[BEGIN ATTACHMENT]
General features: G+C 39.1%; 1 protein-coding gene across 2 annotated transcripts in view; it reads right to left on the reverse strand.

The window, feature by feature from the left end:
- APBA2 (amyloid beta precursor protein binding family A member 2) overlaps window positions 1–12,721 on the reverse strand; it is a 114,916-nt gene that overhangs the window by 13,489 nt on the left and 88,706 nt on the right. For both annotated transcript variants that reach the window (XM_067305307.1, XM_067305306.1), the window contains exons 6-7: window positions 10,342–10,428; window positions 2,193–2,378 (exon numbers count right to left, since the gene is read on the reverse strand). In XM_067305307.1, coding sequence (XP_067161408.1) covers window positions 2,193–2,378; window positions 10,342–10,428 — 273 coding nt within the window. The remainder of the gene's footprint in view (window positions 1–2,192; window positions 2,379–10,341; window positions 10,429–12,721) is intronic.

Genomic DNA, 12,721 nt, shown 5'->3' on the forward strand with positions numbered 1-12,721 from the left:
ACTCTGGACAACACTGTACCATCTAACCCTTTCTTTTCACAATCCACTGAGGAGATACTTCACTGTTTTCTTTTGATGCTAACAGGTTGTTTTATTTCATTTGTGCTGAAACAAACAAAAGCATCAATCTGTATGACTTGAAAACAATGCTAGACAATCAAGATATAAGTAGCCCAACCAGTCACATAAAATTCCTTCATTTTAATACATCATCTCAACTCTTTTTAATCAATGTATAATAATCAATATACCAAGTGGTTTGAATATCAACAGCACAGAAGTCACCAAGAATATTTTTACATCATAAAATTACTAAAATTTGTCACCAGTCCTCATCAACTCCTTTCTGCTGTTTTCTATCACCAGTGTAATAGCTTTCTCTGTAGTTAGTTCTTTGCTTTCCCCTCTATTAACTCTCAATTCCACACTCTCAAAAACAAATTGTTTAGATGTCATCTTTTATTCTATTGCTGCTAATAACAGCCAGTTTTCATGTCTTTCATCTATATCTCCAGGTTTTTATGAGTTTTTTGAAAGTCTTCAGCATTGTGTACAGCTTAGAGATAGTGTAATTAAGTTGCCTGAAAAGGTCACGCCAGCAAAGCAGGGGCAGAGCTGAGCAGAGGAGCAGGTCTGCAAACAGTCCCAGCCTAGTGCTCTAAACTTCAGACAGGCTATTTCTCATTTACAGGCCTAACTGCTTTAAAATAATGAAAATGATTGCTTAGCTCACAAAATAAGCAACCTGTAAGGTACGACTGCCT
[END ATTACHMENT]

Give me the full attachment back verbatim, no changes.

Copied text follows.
General features: G+C 39.1%; 1 protein-coding gene across 2 annotated transcripts in view; it reads right to left on the reverse strand.

The window, feature by feature from the left end:
- APBA2 (amyloid beta precursor protein binding family A member 2) overlaps window positions 1–12,721 on the reverse strand; it is a 114,916-nt gene that overhangs the window by 13,489 nt on the left and 88,706 nt on the right. For both annotated transcript variants that reach the window (XM_067305307.1, XM_067305306.1), the window contains exons 6-7: window positions 10,342–10,428; window positions 2,193–2,378 (exon numbers count right to left, since the gene is read on the reverse strand). In XM_067305307.1, coding sequence (XP_067161408.1) covers window positions 2,193–2,378; window positions 10,342–10,428 — 273 coding nt within the window. The remainder of the gene's footprint in view (window positions 1–2,192; window positions 2,379–10,341; window positions 10,429–12,721) is intronic.

Genomic DNA, 12,721 nt, shown 5'->3' on the forward strand with positions numbered 1-12,721 from the left:
ACTCTGGACAACACTGTACCATCTAACCCTTTCTTTTCACAATCCACTGAGGAGATACTTCACTGTTTTCTTTTGATGCTAACAGGTTGTTTTATTTCATTTGTGCTGAAACAAACAAAAGCATCAATCTGTATGACTTGAAAACAATGCTAGACAATCAAGATATAAGTAGCCCAACCAGTCACATAAAATTCCTTCATTTTAATACATCATCTCAACTCTTTTTAATCAATGTATAATAATCAATATACCAAGTGGTTTGAATATCAACAGCACAGAAGTCACCAAGAATATTTTTACATCATAAAATTACTAAAATTTGTCACCAGTCCTCATCAACTCCTTTCTGCTGTTTTCTATCACCAGTGTAATAGCTTTCTCTGTAGTTAGTTCTTTGCTTTCCCCTCTATTAACTCTCAATTCCACACTCTCAAAAACAAATTGTTTAGATGTCATCTTTTATTCTATTGCTGCTAATAACAGCCAGTTTTCATGTCTTTCATCTATATCTCCAGGTTTTTATGAGTTTTTTGAAAGTCTTCAGCATTGTGTACAGCTTAGAGATAGTGTAATTAAGTTGCCTGAAAAGGTCACGCCAGCAAAGCAGGGGCAGAGCTGAGCAGAGGAGCAGGTCTGCAAACAGTCCCAGCCTAGTGCTCTAAACTTCAGACAGGCTATTTCTCATTTACAGGCCTAACTGCTTTAAAATAATGAAAATGATTGCTTAGCTCACAAAATAAGCAACCTGTAAGGTACGACTGCCT